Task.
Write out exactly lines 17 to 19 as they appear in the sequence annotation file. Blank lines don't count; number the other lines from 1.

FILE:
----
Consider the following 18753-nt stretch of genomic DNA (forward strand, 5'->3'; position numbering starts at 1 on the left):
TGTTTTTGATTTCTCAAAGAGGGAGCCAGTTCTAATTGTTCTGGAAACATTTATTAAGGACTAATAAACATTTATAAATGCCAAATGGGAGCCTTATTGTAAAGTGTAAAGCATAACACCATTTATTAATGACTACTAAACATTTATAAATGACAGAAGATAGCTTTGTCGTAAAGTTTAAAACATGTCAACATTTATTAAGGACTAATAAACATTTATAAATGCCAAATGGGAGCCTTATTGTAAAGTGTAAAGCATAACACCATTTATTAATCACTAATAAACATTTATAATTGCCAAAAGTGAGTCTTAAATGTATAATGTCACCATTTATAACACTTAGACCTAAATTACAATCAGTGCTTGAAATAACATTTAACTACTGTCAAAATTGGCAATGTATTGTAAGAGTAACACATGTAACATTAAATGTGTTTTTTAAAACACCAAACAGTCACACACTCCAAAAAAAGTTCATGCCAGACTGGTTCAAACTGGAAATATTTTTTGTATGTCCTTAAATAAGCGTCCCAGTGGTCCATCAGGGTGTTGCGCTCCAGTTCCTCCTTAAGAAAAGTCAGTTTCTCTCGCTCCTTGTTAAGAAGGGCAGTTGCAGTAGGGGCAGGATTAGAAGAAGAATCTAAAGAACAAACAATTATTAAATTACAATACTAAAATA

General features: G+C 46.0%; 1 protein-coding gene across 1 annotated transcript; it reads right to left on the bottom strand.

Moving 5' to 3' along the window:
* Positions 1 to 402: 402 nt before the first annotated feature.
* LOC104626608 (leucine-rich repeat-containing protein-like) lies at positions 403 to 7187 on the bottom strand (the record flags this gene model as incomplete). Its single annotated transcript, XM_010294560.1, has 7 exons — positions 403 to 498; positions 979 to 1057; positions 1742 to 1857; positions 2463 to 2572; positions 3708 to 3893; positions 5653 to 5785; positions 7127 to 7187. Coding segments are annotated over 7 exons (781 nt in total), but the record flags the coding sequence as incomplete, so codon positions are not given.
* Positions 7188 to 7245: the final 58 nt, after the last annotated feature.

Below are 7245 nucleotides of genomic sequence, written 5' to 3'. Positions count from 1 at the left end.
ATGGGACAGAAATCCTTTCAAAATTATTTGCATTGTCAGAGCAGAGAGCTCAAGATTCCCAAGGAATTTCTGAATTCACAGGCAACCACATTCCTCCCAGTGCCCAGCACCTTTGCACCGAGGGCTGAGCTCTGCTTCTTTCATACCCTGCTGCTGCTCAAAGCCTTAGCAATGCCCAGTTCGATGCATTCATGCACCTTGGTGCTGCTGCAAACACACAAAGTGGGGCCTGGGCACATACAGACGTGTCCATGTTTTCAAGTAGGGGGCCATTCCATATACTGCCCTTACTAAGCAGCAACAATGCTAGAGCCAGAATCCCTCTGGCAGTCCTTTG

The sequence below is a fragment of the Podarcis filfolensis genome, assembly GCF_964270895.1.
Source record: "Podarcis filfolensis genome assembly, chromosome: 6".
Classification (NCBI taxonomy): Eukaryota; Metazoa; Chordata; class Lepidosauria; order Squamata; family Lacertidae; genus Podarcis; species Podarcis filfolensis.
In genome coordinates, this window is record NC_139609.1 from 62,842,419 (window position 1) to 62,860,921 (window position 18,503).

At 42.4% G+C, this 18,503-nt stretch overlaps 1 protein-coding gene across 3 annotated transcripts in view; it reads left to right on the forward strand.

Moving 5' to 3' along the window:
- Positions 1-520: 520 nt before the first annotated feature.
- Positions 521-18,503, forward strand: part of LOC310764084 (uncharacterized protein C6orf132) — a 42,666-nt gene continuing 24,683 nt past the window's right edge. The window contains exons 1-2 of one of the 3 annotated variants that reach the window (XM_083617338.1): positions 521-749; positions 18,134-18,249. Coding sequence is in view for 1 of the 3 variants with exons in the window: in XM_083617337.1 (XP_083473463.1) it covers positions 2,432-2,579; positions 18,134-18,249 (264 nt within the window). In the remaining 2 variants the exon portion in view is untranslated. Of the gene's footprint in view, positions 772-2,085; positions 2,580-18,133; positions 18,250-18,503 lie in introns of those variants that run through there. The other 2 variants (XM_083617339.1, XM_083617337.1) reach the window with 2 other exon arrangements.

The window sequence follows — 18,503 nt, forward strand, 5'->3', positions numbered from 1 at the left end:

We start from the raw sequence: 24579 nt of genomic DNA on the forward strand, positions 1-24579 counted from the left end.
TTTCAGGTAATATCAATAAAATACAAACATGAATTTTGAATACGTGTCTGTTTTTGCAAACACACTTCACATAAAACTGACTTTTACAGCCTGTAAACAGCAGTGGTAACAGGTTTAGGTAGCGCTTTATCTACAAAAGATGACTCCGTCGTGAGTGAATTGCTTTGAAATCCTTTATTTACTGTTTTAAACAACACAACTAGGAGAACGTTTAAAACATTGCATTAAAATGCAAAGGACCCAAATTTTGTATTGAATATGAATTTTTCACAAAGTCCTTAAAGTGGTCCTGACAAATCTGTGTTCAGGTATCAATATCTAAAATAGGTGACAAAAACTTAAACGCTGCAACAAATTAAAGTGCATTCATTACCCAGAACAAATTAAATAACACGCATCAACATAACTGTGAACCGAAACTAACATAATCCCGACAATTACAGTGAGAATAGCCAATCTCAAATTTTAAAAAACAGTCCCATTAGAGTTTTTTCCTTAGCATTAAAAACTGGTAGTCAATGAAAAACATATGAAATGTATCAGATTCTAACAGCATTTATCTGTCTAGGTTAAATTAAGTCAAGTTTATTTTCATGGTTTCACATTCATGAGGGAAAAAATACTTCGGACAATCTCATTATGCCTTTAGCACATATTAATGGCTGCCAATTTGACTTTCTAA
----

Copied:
- Positions 521-18,503, forward strand: part of LOC310764084 (uncharacterized protein C6orf132) — a 42,666-nt gene continuing 24,683 nt past the window's right edge. The window contains exons 1-2 of one of the 3 annotated variants that reach the window (XM_083617338.1): positions 521-749; positions 18,134-18,249. Coding sequence is in view for 1 of the 3 variants with exons in the window: in XM_083617337.1 (XP_083473463.1) it covers positions 2,432-2,579; positions 18,134-18,249 (264 nt within the window). In the remaining 2 variants the exon portion in view is untranslated. Of the gene's footprint in view, positions 772-2,085; positions 2,580-18,133; positions 18,250-18,503 lie in introns of those variants that run through there. The other 2 variants (XM_083617339.1, XM_083617337.1) reach the window with 2 other exon arrangements.

The window sequence follows — 18,503 nt, forward strand, 5'->3', positions numbered from 1 at the left end:

We start from the raw sequence: 24579 nt of genomic DNA on the forward strand, positions 1-24579 counted from the left end.